The UEFA European Under-17 Championship consists of three distinct stages: the qualifying round, the elite round and the final tournament. The format changed for 2014/15 with the expansion of the final tournament from eight to 16 teams.
The qualifying round, played in autumn, is made up of 13 groups of four countries playing in one-venue mini-tournaments. The top two from each pool progress alongside the four third-placed sides with the best record against the leading pair in their groups.
In the elite round, held in early spring, those 30 qualifiers plus the top two seeds – given a bye this far – compete in eight mini-tournament groups of four. The group winners and seven runners-up with the best record against the teams first and third in their section advance to the finals to join the hosts.
In the final tournament the contenders are split into four groups of four, with the front two from each proceeding to the knockout phase.
Further details, including the criteria for separating sides that finish level on points in a group, or after 80 minutes in a match, can be found in the official competition regulations.
By Paul Saffer in Tirrenia
In tournaments such as the UEFA European Under-17 Championship, one or two outstanding teams usually emerge, and usually succeed - such as last year's eventual finalists France and Spain.
This time around in Italy, it was initially less clear. England and Switzerland set the early pace in their respective groups, but soon faded. Italy and Croatia were the group winners, but the hosts scored just two goals in their first three games, while the Croatians conceded six. However, already the team that finished second to Italy in Group A were catching a lot of attention.
Turkey's campaign had started with a 1-0 loss to Italy, as they failed to turn their dominance into goals. After a 3-2 win versus England, that was never a problem, and then followed a 5-1 victory against Belarus, 3-1 semi-final defeat of Croatia and in the final the Netherlands were overcome 2-0.
Avci said after the final: "Since I took over in October, we have played 16 games, winning 12, drawing three and losing just one. That built our confidence, and made us believe we could win every match." But it was not just the fact of those wins, but the manner.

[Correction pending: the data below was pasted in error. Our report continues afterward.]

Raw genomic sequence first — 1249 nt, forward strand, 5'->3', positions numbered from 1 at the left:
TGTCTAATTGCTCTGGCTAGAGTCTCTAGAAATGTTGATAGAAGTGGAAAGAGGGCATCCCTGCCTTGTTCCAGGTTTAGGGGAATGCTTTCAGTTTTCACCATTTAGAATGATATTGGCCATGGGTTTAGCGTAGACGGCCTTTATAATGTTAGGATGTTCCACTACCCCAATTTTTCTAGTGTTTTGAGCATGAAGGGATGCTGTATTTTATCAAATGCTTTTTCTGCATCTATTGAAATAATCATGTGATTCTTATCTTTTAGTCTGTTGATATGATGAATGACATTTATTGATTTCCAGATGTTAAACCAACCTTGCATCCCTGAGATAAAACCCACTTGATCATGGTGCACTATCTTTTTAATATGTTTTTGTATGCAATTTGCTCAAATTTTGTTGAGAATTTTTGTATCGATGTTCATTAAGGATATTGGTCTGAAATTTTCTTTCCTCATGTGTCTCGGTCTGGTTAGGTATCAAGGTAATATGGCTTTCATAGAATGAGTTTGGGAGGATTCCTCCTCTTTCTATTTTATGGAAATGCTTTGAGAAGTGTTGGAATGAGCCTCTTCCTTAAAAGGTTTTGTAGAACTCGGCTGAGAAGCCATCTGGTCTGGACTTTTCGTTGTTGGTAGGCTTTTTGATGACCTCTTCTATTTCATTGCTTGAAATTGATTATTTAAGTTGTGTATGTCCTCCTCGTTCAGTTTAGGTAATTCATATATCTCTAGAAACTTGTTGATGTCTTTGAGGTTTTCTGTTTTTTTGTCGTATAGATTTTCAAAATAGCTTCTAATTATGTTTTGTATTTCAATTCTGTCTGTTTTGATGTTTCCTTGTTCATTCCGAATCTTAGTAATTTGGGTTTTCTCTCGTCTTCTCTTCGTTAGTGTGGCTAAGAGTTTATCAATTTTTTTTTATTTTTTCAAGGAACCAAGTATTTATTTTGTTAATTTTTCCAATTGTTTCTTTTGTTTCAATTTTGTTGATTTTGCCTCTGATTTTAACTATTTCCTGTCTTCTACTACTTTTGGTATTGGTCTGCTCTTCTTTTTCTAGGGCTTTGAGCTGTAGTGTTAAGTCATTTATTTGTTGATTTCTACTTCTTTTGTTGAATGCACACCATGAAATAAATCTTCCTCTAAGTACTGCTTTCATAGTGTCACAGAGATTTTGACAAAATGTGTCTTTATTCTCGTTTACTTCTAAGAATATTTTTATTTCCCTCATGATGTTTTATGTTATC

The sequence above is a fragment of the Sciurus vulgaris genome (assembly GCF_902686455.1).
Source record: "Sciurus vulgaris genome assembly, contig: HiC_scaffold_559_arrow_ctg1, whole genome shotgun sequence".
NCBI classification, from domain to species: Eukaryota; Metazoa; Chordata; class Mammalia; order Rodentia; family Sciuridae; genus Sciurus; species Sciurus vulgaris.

The coach was able to field the same starting lineup for all four triumphs, showcasing his awesome collection of attacking talent. That strikeforce was led by Tevfik Köse, who revived Turkey's campaign with two early goals against England, which combined with his hat-trick against Belarus and clincher in the final left him as tournament leading scorer.
Köse was ably supported by the likes of Deniz Yilmaz, Özgürcan Özcan and Caner Erkin, but perhaps the real star of the team, and the finals, was Nuri Sahin. Not only was Nuri the fulcrum of the side in midfield, providing killer passes such as the one from which Yilmaz opened the scoring against the Netherlands, but he struck the late winner against England that kept their bid afloat.
However, the victors did not have a monopoly of ability. The Dutch possessed their own set of promising prospects in Diego Biseswar, Vurnon Anita, Jeffrey Sarpong, John Goossens and Melvin Zaalman, and tall goalkeeper Tim Krul has more in common with Edwin van der Sar than an uncanny physical resemblance.
They also showed they had an immense fighting spirit in their comebacks in qualifying and then again here against Croatia and Israel, not to mention beating the hosts in semi-final extra time.
Thanks to their thrilling third-place play-off win against Croatia, Italy secured a berth in the FIFA U-17 World Championship alongside the two finalists, and the hosts had a sturdy defence including two excellent full-backs, a talented midfield and a fine forward pair in Andrea Russotto and Salvatore Foti. Only the pressure of expectation and a desire to always do the spectacular perhaps held them back from becoming their third consecutive hosts to win this tournament.
Croatia themselves have much to be happy about, such as the performance of strikers Nikola Kalinic and Damir Vidovic and their feats in beating Israel 4-2 and Switzerland 5-2 - both games they trailed 1-0 at half-time. Even the four sides eliminated in the group stage, England, Switzerland, Belarus and Israel, possessed individuals clearly marked out for greater things.
Indeed this competition is partly about the development of talent and the gaining of experience. But it is also about winning a trophy. And it is clear that Turkey are deserving of the title European U17 champions.
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